The HFPA has had a week from hell. First, Time’s Up slammed HFPA reforms as “window-dressing platitudes” and more than 100 PR firms reiterated their concerns. Then, in industry-shaking news, just three days later, NBC canceled the broadcast of the 2022 Golden Globes, saying the HFPA must first address its systemic problems. If that wasn't enough, Tom Cruise returned his three Golden Globe trophies in protest.
Here’s the overview of the backlash.
Over the HFPA’s nearly eight-decade history, it has resisted many scandals, lawsuits, and criticism of its membership. Some of its secrets came to light before the 78th Golden Globes ceremony on Feb. 28, 2021. The Los Angeles Times published an expose on Feb. 21 revealing that the group has no Black members, and detailing allegations of cronyism and favor-trading.
NBC released the following statement on May 10:
We continue to believe that the HFPA is committed to meaningful reform. However, change of this magnitude takes time and work, and we feel strongly that the HFPA needs time to do it right. As such, NBC will not air the 2022 Golden Globes. Assuming the organization executes on its plan, we are hopeful we will be in a position to air the show in January 2023.
According to Deadline, it is not clear whether NBC will be paying the HFPA the $60 million annual fee for the 2022 right to air the Globes, which is produced by dick clark productions (dcp). NBCUniversal signed a new eight-year deal with the HFPA and dcp in 2018 to continue its long-term broadcasting of the ceremony until 2026 with the increased fee.
A growing number of studios and streamers have stopped working relationships with the HFPA.
Today’s vote is an important first step. However, we don’t believe these proposed new policies — particularly around the size and speed of membership growth — will tackle the HFPA’s systemic diversity and inclusion challenges, or the lack of clear standards for how your members should operate. So we’re stopping any activities with your organization until more meaningful changes are made.
Three days later, WarnerMedia, the AT&T-owned giant, issued a similar letter to HFPA president Ali Sar:
While we commend the HFPA membership’s approval of the plan to move towards radical reform, we don’t believe the plan goes far enough in addressing the breadth of our concerns, nor does your timeline capture the immediate need by which these issues should be addressed.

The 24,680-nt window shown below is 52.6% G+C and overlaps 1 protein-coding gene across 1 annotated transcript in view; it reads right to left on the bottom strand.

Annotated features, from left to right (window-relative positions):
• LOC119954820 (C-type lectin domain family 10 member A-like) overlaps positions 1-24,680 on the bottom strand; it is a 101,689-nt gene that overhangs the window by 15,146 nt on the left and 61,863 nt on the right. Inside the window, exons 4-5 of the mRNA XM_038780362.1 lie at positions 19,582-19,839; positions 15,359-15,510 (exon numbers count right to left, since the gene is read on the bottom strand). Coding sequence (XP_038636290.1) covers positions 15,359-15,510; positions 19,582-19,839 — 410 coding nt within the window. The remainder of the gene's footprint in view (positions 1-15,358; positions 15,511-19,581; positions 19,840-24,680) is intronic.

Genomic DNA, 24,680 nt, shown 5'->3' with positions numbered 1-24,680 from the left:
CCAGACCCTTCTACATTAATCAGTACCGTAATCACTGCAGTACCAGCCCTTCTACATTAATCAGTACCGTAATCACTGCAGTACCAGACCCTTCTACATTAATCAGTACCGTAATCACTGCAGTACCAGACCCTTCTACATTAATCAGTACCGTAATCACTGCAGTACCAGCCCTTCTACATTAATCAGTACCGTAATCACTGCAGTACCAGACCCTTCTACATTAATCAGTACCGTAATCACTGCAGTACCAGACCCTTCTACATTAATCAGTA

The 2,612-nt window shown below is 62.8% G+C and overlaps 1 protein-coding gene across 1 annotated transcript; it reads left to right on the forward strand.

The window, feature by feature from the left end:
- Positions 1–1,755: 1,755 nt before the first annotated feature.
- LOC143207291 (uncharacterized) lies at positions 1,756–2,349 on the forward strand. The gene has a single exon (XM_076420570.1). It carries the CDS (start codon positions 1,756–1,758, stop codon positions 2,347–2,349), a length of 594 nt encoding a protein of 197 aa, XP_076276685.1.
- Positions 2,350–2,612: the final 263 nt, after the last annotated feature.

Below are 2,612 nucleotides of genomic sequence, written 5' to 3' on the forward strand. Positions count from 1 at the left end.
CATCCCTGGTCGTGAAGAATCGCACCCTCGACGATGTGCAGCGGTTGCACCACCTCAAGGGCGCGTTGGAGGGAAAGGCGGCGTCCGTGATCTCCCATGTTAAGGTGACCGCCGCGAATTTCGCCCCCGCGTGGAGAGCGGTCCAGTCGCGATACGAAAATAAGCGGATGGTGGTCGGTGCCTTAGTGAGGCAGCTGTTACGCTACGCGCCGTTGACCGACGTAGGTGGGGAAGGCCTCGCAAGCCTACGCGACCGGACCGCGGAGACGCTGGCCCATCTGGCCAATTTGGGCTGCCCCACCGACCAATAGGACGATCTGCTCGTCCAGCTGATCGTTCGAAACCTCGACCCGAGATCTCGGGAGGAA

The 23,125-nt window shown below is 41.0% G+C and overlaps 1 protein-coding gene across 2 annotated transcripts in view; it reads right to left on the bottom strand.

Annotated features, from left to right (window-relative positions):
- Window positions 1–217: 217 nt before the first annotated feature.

WarnerMedia Studios and Networks will refrain from direct engagement with the HFPA, including work with HBO, HBO Max, Warner Bros. Pictures Group, Warner Bros. Television, TNT, and TBS.”
Amazon Studios also joined the growing list of organizations that have stated they will not work with the HFPA.
“We have not been working with the HFPA since these issues were first raised, and like the rest of the industry, we are awaiting a sincere and significant resolution before moving forward,” said a spokesperson for Amazon Studios in a statement.
The HFPA’s power is shrinking fast during this upheaval.
On May 10, A-lister Tom Cruise returned his three Globes - Best Actor prize he won for Jerry Maguirex, the Best Actor prize he won for Born on the Fourth of July, and the Best Supporting Actor prize he won for Magnolia.
This raises the specter that HFPA’s reception area might soon be filled with returned trophies.
Cruise’s act of protest follows harsh criticism of the group from other celebrities, including Scarlett Johansson and Mark Ruffalo.
On May 7, Mark Ruffalo, a three-time Oscar nominee, released a statement to Deadline:
It’s discouraging to see the HFPA, which has gained prominence and profited handsomely from their involvement with filmmakers and actors, resist the change that is being asked of them from many of the groups that have been most disenfranchised by their culture of secrecy and exclusion. Now is the time to step up and right the wrongs of the past. Honestly, as a recent winner of a Golden Globe [which he won for his dual role in HBO’s I Know This Much Is True], I cannot feel proud or happy about being a recipient of this award.
The day after, Scarlett Johansson, joined the outcry against the HFPA:
As an actor promoting a film, one is expected to participate in awards season by attending press conferences as well as awards shows. In the past, this has often meant facing sexist questions and remarks by certain HFPA members that bordered on sexual harassment. It is the exact reason why I, for many years, refused to participate in their conferences. The HFPA is an organization that was legitimized by the likes of Harvey Weinstein to amass momentum for Academy recognition, and the industry followed suit. Unless there is necessary fundamental reform within the organization, I believe it is time that we take a step back from the HFPA and focus on the importance and strength of unity within our unions and the industry as a whole.
On May 7, Time’s Up president Tina Tchen slammed the HFPA’s reforms as “window-dressing platitudes.”
The window-dressing platitudes adopted yesterday are neither the transformation that was promised nor what our creative community deserves. Any organization or sponsors that set themselves up to pass judgment on our vibrant community of creators and talent must do better.
More than 100 global PR firms joined her in expressing their concerns.
Will the HFPA commit to any serious systemic changes? Only time will tell, but it seems like that may be the only viable option that they have
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